There have only been two signals since 1997, so this tool is useful for long-term investors, as it filters out the noise of up and down corrections of significance in favor of the primary trend. It did give an early warning in 1999 and early 2000 as the two measures were nearly identical for several months. This chart is useful for Conservative Balanced Investment Portfolios since once we get a new signal, we can rely upon that signal for years. Further, it tells us which direction surprises are likely to occur, so when playing speculative options or futures, we can know the direction where a surprise trend turn is most likely to occur. Knowledge of the primary trend is also useful for determining how much to invest when trading. We can be more aggressive when entering a position in the same direction as the primary trend, and less aggressive when entering a short-term trend play against the primary trend.

We look at the next chart as a confirming indicator of the Primary Trend Indicator. It is a comparison of the position of the 20 Month Moving average versus the 40 month. As of May 31st, 2007, the 20 Month widened to 644 points above the 40 month, reconfirming the "Primary Trend Bull Market." Still, the spread is narrower from its widest point of 755 points in July 2005. What is nice about this indicator, is that once we get this indicator's confirming "buy" or "sell," we can look forward with high confidence to a large chunk of the primary trend's move still being ahead of us.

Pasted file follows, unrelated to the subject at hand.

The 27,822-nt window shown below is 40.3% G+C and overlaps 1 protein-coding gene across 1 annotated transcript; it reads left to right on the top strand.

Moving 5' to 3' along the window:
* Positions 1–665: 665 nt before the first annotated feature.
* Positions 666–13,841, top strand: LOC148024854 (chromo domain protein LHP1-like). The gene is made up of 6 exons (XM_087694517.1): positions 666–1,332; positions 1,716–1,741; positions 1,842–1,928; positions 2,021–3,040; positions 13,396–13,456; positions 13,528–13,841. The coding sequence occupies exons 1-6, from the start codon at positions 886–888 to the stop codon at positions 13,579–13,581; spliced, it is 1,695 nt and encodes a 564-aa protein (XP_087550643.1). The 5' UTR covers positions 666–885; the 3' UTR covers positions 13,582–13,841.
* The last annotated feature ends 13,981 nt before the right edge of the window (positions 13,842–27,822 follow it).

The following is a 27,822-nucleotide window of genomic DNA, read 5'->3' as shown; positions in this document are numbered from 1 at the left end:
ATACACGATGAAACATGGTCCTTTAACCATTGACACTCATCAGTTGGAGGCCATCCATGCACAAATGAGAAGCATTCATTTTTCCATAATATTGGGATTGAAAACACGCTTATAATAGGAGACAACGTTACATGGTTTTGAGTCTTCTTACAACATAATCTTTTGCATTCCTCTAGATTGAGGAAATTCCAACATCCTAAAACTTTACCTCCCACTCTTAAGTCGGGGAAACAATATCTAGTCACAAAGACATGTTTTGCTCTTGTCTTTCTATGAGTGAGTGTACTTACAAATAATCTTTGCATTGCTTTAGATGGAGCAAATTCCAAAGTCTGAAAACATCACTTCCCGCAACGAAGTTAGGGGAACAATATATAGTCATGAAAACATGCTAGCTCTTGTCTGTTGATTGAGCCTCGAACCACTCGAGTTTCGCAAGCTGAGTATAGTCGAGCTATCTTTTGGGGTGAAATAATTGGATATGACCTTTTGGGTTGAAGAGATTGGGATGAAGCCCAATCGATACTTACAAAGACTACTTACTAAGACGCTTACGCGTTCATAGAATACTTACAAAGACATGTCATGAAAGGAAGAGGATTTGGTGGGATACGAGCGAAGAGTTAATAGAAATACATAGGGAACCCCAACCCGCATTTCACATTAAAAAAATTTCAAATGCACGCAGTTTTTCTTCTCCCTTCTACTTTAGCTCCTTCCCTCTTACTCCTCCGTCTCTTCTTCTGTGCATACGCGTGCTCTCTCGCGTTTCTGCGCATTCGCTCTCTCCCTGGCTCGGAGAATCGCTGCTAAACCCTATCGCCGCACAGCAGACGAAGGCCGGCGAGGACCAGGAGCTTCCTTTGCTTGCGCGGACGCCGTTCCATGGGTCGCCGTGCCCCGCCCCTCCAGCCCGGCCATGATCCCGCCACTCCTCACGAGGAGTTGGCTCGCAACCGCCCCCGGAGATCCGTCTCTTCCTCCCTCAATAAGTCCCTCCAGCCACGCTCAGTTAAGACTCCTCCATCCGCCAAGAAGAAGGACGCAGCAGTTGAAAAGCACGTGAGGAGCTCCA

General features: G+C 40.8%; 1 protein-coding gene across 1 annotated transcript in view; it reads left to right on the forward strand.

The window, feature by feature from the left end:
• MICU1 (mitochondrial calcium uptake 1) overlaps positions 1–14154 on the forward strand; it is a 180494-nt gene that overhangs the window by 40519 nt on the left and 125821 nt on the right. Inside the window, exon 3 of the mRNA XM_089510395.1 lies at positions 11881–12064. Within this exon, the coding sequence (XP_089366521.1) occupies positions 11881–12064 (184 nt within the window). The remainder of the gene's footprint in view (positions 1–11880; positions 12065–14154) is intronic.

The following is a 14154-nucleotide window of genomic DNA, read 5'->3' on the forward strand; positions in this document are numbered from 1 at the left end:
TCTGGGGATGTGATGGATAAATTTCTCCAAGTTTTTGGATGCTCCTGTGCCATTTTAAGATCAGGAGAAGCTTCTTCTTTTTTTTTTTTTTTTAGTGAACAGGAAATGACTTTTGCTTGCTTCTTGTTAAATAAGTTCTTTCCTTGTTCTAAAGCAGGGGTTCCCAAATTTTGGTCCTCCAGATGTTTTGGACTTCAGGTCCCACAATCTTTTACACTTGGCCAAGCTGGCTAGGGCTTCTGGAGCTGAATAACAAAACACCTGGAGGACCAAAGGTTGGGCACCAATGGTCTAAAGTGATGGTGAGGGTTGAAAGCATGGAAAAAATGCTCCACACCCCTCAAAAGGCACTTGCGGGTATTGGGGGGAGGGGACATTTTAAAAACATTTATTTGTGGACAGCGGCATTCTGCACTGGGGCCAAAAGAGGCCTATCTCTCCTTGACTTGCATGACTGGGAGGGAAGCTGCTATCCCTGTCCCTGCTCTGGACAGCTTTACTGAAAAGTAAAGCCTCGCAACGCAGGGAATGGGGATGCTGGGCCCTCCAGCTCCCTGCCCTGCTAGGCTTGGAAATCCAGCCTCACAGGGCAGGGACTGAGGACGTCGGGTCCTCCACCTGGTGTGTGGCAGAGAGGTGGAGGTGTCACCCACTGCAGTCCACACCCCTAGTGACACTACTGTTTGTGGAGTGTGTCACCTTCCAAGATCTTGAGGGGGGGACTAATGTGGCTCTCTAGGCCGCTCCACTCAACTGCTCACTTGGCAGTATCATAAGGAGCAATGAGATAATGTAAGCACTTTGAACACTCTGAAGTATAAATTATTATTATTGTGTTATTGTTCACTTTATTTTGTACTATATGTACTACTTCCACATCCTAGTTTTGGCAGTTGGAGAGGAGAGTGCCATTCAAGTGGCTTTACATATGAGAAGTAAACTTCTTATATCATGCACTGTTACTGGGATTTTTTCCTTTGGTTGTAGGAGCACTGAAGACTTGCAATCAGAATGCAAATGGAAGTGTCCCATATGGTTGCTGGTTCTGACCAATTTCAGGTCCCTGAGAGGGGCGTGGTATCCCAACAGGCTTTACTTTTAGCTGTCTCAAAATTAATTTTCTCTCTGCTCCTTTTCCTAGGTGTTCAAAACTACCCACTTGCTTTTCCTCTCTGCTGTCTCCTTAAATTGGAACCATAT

For example, the 20 month MA crossed below the 40 month MA in February 2002, with the Dow Industrials at 10,106. From that "sell" signal point, the DJIA dropped 2,909 points, or 28.8 percent. That suggested a great spot to purchase Leaps Put options.

Then, going the other way, the 20 month MA rose above the 40 month MA in August 2004, at DJIA 10,174. The Dow Industrials since rose 3,453 points, or 34.0 percent. Here, your strategy could have been to either play long-term leaps call options, or to simply go long in the cash market and stay there, in other words, increase your long investment position.

There were no false crossovers or cross-unders with this confirming 20 Month/40 Month MA measure. Once it turned negative, the trend was down. Once it went positive, the trend was up.

As for determining the short-term trend to trade inside the long term trend, which is helpful for market timers, trend traders, or simply knowing how much to invest and when, we favor the Demand Power/Supply Pressure momentum indicator. The beauty of this indicator is it not only gives us entry signals, but also an exit signal strategy for aggressive traders/investors. Simply, whenever the Demand Power measure crosses decisively above the Supply Pressure line (we consider decisive to be 10 points), we receive an "enter long positions" signal. When the two lines converge and intersect, we get an "exit long positions" signal. Conservative traders always have the option of exiting earlier, once profit targets are met, or before two lines converge. Once Supply Pressure rises 10 points above the Demand Power line, we get an "enter short positions" signal, for those interested in playing the short side. However, within a primary Bull market, playing the short side short term trend does carry more risk than playing the long side. If playing the short side, you would then exit once the two lines intersect if aggressive, or sooner if conservative.